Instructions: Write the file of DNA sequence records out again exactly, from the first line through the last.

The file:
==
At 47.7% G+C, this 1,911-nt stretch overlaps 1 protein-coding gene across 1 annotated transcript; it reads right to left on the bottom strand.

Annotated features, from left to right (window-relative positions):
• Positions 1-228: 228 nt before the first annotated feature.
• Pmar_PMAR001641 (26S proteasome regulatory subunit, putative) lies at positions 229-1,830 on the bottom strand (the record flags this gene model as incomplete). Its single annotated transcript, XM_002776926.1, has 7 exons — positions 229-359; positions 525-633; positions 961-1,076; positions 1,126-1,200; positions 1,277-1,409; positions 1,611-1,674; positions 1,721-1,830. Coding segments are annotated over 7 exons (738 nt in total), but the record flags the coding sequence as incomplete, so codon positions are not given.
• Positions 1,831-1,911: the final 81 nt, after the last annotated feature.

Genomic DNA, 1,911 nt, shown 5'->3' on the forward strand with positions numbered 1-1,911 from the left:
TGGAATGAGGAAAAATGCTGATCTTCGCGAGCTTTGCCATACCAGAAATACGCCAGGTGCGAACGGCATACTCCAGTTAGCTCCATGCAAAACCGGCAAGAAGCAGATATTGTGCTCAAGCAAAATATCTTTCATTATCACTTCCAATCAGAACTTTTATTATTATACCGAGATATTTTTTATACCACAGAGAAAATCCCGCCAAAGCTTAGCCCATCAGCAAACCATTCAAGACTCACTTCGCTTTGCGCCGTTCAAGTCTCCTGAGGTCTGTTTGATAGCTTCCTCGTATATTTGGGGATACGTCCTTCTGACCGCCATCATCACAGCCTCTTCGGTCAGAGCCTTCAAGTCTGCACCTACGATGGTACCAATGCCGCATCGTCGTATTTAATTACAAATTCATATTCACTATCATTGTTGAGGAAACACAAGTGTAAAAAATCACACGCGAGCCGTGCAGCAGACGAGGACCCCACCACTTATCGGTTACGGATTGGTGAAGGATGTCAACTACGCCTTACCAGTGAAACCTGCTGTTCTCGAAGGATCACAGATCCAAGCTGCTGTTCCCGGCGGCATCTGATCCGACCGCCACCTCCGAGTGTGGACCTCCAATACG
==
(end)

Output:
At 47.7% G+C, this 1,911-nt stretch overlaps 1 protein-coding gene across 1 annotated transcript; it reads right to left on the bottom strand.

Annotated features, from left to right (window-relative positions):
• Positions 1-228: 228 nt before the first annotated feature.
• Pmar_PMAR001641 (26S proteasome regulatory subunit, putative) lies at positions 229-1,830 on the bottom strand (the record flags this gene model as incomplete). Its single annotated transcript, XM_002776926.1, has 7 exons — positions 229-359; positions 525-633; positions 961-1,076; positions 1,126-1,200; positions 1,277-1,409; positions 1,611-1,674; positions 1,721-1,830. Coding segments are annotated over 7 exons (738 nt in total), but the record flags the coding sequence as incomplete, so codon positions are not given.
• Positions 1,831-1,911: the final 81 nt, after the last annotated feature.

Genomic DNA, 1,911 nt, shown 5'->3' on the forward strand with positions numbered 1-1,911 from the left:
TGGAATGAGGAAAAATGCTGATCTTCGCGAGCTTTGCCATACCAGAAATACGCCAGGTGCGAACGGCATACTCCAGTTAGCTCCATGCAAAACCGGCAAGAAGCAGATATTGTGCTCAAGCAAAATATCTTTCATTATCACTTCCAATCAGAACTTTTATTATTATACCGAGATATTTTTTATACCACAGAGAAAATCCCGCCAAAGCTTAGCCCATCAGCAAACCATTCAAGACTCACTTCGCTTTGCGCCGTTCAAGTCTCCTGAGGTCTGTTTGATAGCTTCCTCGTATATTTGGGGATACGTCCTTCTGACCGCCATCATCACAGCCTCTTCGGTCAGAGCCTTCAAGTCTGCACCTACGATGGTACCAATGCCGCATCGTCGTATTTAATTACAAATTCATATTCACTATCATTGTTGAGGAAACACAAGTGTAAAAAATCACACGCGAGCCGTGCAGCAGACGAGGACCCCACCACTTATCGGTTACGGATTGGTGAAGGATGTCAACTACGCCTTACCAGTGAAACCTGCTGTTCTCGAAGGATCACAGATCCAAGCTGCTGTTCCCGGCGGCATCTGATCCGACCGCCACCTCCGAGTGTGGACCTCCAATACG